My word, if I get one more spam from someone claiming to help outsourcing providers "get outsourcing leads" through delivering dodgy webcasts (which are probably only attended by other equally desperate outsourcing providers, with similarly deficient sales capabilities), or get invited to take part in a workshop to improve the "velocity of my sales pipeline", where a paltry $10,000 investment can help my firm meet its $1,000,000,000 target, I think I may throw my Mac out the window and join the Occupy Wall Street demonstration rumbling on down the road.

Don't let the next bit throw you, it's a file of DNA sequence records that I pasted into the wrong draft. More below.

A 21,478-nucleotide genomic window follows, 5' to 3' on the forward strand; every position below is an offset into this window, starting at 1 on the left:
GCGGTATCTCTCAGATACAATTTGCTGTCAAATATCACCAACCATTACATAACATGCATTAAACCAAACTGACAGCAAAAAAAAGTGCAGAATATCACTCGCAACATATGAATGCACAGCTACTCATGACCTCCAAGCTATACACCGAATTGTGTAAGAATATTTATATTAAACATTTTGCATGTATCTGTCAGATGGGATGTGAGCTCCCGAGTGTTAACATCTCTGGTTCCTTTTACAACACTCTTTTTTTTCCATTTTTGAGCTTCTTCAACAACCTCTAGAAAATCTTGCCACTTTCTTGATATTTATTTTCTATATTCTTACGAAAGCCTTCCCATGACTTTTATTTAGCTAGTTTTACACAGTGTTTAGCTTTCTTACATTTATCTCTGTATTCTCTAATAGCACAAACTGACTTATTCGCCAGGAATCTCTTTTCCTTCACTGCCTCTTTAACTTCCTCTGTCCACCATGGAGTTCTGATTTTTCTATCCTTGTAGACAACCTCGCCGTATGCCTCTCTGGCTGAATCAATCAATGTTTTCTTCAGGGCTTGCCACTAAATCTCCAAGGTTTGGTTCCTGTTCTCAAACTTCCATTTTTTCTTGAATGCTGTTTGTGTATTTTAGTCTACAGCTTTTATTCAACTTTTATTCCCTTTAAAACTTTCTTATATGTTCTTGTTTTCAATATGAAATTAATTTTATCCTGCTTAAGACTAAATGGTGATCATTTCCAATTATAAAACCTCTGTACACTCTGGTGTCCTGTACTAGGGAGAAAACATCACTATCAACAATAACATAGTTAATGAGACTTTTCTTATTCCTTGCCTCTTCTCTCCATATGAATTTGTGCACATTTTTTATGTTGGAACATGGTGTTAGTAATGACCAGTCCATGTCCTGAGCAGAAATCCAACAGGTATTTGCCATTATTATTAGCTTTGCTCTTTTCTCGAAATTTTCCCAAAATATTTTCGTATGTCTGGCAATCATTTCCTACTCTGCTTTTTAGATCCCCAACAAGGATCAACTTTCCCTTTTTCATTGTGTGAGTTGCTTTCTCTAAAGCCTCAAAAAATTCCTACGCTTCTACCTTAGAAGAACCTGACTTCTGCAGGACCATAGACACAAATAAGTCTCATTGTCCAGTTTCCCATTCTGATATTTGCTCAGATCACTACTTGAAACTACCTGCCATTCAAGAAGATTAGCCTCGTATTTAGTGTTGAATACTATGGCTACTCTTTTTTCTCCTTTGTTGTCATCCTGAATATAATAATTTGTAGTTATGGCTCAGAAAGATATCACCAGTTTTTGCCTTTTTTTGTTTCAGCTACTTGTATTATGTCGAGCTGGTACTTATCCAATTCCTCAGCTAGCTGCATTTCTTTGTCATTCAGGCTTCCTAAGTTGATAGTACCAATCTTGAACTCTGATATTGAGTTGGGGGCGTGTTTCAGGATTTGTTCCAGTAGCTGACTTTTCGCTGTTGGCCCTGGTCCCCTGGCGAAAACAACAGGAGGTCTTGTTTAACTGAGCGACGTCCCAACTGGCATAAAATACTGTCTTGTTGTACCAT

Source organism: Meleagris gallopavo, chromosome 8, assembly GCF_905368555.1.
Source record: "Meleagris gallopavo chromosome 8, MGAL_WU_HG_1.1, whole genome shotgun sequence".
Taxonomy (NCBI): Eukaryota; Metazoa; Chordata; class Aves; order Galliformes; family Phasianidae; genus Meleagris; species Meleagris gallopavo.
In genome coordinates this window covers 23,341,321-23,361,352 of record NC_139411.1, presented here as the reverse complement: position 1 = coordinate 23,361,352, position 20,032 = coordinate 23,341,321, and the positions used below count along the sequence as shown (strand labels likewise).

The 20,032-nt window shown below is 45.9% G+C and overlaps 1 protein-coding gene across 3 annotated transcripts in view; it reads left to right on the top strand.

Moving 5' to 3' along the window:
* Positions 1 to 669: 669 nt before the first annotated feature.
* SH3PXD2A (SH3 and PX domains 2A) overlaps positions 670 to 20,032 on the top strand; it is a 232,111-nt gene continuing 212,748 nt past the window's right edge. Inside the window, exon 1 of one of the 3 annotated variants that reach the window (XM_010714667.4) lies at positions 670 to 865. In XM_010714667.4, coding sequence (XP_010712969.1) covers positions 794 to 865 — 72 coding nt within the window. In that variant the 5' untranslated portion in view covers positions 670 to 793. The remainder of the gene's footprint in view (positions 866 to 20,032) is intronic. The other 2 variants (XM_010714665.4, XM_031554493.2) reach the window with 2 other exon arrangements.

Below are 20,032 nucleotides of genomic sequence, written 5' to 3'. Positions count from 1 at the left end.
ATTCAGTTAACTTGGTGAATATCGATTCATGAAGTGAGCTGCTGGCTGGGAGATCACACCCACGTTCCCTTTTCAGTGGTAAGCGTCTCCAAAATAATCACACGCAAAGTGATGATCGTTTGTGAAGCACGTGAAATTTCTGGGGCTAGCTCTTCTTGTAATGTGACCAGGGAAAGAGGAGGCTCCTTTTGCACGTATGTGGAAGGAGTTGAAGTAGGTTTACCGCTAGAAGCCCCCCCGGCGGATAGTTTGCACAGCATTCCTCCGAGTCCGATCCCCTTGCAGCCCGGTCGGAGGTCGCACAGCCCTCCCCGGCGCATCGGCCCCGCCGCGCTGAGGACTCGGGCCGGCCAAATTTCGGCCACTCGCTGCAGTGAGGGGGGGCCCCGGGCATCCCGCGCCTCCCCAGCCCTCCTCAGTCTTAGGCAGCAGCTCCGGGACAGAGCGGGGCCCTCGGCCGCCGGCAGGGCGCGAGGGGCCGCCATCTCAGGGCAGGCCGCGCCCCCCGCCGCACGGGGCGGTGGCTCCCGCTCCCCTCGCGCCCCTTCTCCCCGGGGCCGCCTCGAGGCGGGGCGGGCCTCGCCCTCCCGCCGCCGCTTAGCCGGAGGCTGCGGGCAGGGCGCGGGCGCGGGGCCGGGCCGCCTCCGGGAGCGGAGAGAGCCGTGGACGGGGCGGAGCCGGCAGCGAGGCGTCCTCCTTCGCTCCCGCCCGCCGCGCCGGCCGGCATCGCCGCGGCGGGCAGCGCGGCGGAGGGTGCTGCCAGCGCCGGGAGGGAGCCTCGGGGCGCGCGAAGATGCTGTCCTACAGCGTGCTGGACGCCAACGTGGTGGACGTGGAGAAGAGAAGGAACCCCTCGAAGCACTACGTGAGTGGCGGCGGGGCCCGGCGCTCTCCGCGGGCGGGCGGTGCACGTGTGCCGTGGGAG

So let's save you nice outsourcing providers the time, trouble and expense of getting advice on how not to sell yourself, and give you all the advice you need, right here, right now - and for absolutely nothing. Plus, you can re-invest that time you just saved by filling a bag with foam pies and hurling them at unsuspecting investment bankers.
Esteban Herrera, along with most of the team at HfS, has gone way further than "Death by PowerPoint" on so many occasions that we can now prescribe your very own Exhumation after PowerPoint... over you, Mr H:-
An open letter to Outsourcing Providers: It's time for your exhumation after PowerPoint
We love you. Without you there would be no outsourcing industry and we would not have jobs. More than anything, we want to see you succeed. Why, oh why, must you insist in compromising your own success by practicing death by PowerPoint on your prospects?